I have a new “title,” besides that of bestselling author. My grandson and his wife just made me a great grandmother. It happened this week, so I’ll write about my precious new baby for my April blog. She’s a sweet little girl who took her own time getting here, coming on her own schedule, not her mother’s, who had it all planned out for last Thursday. The baby had other plans, almost making it to my birthday.


Babies are a delight to any family and our little one is no exception. She makes me want to include a baby in an upcoming book, just to remember what a blessing a newborn is. They were able to bring her home from the birthing center a few hours after she was born, so we all got to hold her right away.

Living Near, Living Far

When my first child was born, we were living in Hawaii and our folks were in Alaska and Washington state, and they weren’t able to be there right away. My great granddaughter lives within walking distance, so I expect to see her often.

The ladies in our church family are providing two weeks worth of meals, so I was told to wait to do that.

When my daughter was young, I used to take her to visit her great grandmother at a nursing home. It was the highlight of the week for both of them and I feel it taught my daughter to be kind and thoughtful of older people. I’m looking forward to seeing her grow up.

I feel like I’m rambling, so will mention the book I have out this weekend. Scorpion’s Trail, normally $5.99, is on sale. The story has nothing to do with babies, but it is a romance that introduces my favorite hero, Hugo, who takes delight in teasing my heroine, Perri.

Scorpion's Trail

The Author’s Tools, Part 2 by @_NancyRadke

Author's ToolsAuthors use the Internet, resource books, movies, and their own experiences as tools when writing novels. An author’s tools are invaluable. I thought I’d mention more books that I use which sit on my writing table.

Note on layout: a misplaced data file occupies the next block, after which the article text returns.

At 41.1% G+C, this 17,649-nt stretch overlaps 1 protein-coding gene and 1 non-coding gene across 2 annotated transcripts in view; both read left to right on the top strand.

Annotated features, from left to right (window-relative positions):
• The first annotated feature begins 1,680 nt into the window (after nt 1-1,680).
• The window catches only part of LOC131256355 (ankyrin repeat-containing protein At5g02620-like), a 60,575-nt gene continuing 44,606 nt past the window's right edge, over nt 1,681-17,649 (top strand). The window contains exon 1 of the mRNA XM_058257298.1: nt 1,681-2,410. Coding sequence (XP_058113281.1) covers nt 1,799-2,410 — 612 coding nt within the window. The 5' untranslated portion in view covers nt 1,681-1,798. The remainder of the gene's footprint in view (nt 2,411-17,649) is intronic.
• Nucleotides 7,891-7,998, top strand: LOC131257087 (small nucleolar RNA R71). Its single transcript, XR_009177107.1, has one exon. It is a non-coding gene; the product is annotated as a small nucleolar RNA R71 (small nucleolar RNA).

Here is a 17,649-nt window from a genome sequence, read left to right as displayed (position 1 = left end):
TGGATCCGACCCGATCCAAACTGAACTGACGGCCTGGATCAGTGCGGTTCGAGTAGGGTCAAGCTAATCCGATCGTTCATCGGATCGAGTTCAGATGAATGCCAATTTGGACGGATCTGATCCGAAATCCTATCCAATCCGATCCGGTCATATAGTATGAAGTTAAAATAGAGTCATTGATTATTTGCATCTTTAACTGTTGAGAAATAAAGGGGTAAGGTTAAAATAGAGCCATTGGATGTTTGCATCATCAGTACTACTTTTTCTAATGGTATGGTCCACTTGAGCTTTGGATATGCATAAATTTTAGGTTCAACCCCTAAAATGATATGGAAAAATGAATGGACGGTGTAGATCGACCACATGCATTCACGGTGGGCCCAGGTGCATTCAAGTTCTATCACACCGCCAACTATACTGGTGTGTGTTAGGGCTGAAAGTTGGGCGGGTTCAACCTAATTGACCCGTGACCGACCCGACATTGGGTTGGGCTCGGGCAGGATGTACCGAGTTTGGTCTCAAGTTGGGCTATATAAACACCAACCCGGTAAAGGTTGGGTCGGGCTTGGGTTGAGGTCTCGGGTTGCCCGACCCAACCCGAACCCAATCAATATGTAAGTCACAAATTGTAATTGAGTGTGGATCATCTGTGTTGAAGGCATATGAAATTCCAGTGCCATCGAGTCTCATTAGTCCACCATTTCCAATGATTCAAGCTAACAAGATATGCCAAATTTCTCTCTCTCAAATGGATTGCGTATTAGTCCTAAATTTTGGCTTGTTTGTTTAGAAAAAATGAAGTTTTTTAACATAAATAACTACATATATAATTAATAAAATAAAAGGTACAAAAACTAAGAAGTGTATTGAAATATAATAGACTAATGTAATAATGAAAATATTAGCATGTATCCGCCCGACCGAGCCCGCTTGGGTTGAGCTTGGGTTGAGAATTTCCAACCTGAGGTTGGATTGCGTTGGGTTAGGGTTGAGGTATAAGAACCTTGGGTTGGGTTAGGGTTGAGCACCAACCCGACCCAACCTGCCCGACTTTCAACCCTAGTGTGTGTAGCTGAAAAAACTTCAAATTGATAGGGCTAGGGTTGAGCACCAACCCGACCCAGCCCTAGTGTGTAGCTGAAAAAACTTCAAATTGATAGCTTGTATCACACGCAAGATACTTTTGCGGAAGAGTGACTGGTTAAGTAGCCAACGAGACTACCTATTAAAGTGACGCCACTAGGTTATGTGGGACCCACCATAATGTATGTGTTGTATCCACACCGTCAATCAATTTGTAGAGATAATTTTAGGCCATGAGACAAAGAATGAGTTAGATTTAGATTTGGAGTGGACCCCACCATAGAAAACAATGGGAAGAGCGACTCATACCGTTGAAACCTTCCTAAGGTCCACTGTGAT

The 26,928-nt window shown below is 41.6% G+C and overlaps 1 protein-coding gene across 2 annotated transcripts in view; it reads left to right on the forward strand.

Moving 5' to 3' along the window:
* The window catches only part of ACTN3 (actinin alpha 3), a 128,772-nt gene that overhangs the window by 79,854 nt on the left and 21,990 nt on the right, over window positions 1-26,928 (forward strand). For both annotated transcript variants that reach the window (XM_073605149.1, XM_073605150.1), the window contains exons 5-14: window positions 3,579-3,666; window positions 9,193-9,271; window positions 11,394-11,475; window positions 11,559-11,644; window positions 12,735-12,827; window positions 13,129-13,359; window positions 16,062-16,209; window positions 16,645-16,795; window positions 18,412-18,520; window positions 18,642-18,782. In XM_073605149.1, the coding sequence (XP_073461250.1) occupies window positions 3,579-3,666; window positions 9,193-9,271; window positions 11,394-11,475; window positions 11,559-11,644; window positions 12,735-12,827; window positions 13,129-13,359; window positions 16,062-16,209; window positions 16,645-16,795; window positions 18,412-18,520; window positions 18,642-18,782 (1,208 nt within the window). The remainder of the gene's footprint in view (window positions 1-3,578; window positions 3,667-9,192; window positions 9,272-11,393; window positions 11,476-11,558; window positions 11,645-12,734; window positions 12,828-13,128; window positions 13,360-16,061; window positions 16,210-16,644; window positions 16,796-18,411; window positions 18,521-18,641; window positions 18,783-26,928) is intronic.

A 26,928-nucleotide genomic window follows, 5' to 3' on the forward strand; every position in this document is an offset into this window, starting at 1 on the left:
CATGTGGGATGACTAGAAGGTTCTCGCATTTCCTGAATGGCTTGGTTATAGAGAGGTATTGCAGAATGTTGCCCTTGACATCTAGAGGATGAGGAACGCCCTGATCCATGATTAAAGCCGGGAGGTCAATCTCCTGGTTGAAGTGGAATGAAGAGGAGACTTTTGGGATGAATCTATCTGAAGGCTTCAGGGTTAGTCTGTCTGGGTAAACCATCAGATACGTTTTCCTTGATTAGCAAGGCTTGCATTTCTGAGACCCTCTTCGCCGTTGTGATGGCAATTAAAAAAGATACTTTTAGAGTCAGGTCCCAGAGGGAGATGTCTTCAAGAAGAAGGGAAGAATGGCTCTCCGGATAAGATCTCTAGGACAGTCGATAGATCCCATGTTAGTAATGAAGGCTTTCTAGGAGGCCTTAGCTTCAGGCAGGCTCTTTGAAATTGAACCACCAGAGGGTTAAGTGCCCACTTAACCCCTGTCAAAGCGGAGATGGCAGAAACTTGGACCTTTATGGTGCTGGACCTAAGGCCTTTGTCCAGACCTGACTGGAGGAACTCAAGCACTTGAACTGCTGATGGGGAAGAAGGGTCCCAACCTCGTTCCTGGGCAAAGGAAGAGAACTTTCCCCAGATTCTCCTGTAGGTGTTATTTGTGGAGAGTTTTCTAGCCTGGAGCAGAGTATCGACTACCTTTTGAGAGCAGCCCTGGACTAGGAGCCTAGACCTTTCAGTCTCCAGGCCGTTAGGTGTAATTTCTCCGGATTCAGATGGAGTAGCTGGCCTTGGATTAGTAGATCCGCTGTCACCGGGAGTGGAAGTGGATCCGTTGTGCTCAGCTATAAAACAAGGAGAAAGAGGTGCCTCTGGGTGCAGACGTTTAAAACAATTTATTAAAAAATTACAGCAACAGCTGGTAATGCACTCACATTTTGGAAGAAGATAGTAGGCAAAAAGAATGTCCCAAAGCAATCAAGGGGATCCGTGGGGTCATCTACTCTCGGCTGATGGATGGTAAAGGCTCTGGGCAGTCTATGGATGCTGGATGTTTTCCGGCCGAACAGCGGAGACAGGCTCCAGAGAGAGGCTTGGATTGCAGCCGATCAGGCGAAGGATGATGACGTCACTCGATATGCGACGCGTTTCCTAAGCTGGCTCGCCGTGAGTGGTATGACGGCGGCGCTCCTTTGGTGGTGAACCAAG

The book I use for every novel is Roget’s Thesaurus. You need a print copy of this book, so you can rapidly scan in the options given. It is like a dictionary, but instead of definitions, it gives synonyms and related words.

The second half of the Thesaurus is an alphabetic index which you use to look up the word close to what you want. For example, you have used the word “walk” several times in a paragraph. That becomes annoying to the reader and will pull her out of the story. Looking up the word “walk” in the index in the Thesaurus gives you  many nouns and verbs in different categories, such as route, gait, path, domineer, win easy…

You choose what category you are using, and go to it. These are numbered, rather than alphabetical. Going to the number for gait (273.14), I find gait, pace, walk, step, stride… up to 42 different words meaning gait. And under the generic number for travel which includes walk, I find 16 subcategories for nouns and 26 subcategories for verbs, including march and glide and creep. I can always find enough words to keep my words from being repetitious. The Thesaurus included on computer programs just doesn’t work as well.

More Author’s Tools

I also use an old English grammar book to check my use of lie and lay, which has given me problems all my life, since I use them interchangeably when I talk.

Another text is Getting the Words Right—How to Rewrite, Edit, and Revise, by Theodore Cheney. This book is very helpful. For example, in each sentence and in each paragraph there is a main point. This book helps you spot those points and determine where you want to put them. Maybe at the start of the sentence or the end of the paragraph.

Then there are the writer’s guides. Here are my favorites: Writing Novels That Sell by Jack Bickham, Techniques of the Selling Writer by Dwight Swain, Heroes and Heroines by Cowden, LaFever, and Viders.

Story by Robert McKee. I attended a two-day intensive course by Mr. McKee that followed his book word by word. By buying his book I have the transcript, and re-read it now and then to better understand the elements of story. This is a classic that I feel every writer should read.

I am now working on another Cozy Mystery, this time titled: “Any Lucky Dog Can Find a Missing Child.” It is in pre-order form in the Authors’ Billboard Set, Murder is Scheduled for Monday.

Murder is Scheduled for Monday